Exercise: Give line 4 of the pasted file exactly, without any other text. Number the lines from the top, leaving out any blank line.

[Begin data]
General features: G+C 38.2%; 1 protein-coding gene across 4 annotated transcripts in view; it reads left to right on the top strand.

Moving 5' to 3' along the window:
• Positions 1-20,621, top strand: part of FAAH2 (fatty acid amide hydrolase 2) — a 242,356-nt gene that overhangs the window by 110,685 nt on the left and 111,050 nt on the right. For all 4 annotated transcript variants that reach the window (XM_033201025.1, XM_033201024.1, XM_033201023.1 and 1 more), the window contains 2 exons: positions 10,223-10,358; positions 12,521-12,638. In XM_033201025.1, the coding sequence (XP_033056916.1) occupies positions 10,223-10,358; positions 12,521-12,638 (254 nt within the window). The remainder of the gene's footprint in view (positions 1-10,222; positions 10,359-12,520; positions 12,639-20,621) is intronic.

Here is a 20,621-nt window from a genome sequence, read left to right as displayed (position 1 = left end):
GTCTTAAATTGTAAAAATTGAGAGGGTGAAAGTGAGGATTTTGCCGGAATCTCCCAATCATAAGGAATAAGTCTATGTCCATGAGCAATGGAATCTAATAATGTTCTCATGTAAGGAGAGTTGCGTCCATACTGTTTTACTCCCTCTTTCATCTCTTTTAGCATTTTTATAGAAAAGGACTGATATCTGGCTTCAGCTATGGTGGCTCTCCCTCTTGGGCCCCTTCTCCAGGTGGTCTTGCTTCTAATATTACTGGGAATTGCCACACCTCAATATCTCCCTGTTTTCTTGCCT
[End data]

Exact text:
Here is a 20,621-nt window from a genome sequence, read left to right as displayed (position 1 = left end):